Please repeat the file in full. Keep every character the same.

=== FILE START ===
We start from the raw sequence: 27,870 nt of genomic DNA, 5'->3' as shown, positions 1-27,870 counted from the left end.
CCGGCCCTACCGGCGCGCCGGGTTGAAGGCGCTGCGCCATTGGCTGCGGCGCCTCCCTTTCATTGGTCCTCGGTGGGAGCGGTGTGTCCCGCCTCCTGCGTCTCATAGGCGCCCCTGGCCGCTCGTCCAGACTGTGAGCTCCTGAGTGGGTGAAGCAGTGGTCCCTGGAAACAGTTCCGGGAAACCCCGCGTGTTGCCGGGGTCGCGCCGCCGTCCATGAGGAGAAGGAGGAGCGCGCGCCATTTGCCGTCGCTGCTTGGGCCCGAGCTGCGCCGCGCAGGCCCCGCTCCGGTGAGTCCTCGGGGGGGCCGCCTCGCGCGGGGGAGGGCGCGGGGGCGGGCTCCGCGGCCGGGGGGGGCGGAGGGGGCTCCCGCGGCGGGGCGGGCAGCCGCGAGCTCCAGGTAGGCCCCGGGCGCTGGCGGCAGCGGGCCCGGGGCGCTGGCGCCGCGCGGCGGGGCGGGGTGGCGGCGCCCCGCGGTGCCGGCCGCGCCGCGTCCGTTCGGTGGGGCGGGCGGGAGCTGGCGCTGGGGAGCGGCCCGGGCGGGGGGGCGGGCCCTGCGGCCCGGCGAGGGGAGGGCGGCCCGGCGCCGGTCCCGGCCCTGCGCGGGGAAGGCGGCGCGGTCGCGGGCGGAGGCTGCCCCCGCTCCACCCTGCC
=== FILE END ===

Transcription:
We start from the raw sequence: 27,870 nt of genomic DNA, 5'->3' as shown, positions 1-27,870 counted from the left end.
CCGGCCCTACCGGCGCGCCGGGTTGAAGGCGCTGCGCCATTGGCTGCGGCGCCTCCCTTTCATTGGTCCTCGGTGGGAGCGGTGTGTCCCGCCTCCTGCGTCTCATAGGCGCCCCTGGCCGCTCGTCCAGACTGTGAGCTCCTGAGTGGGTGAAGCAGTGGTCCCTGGAAACAGTTCCGGGAAACCCCGCGTGTTGCCGGGGTCGCGCCGCCGTCCATGAGGAGAAGGAGGAGCGCGCGCCATTTGCCGTCGCTGCTTGGGCCCGAGCTGCGCCGCGCAGGCCCCGCTCCGGTGAGTCCTCGGGGGGGCCGCCTCGCGCGGGGGAGGGCGCGGGGGCGGGCTCCGCGGCCGGGGGGGGCGGAGGGGGCTCCCGCGGCGGGGCGGGCAGCCGCGAGCTCCAGGTAGGCCCCGGGCGCTGGCGGCAGCGGGCCCGGGGCGCTGGCGCCGCGCGGCGGGGCGGGGTGGCGGCGCCCCGCGGTGCCGGCCGCGCCGCGTCCGTTCGGTGGGGCGGGCGGGAGCTGGCGCTGGGGAGCGGCCCGGGCGGGGGGGCGGGCCCTGCGGCCCGGCGAGGGGAGGGCGGCCCGGCGCCGGTCCCGGCCCTGCGCGGGGAAGGCGGCGCGGTCGCGGGCGGAGGCTGCCCCCGCTCCACCCTGCC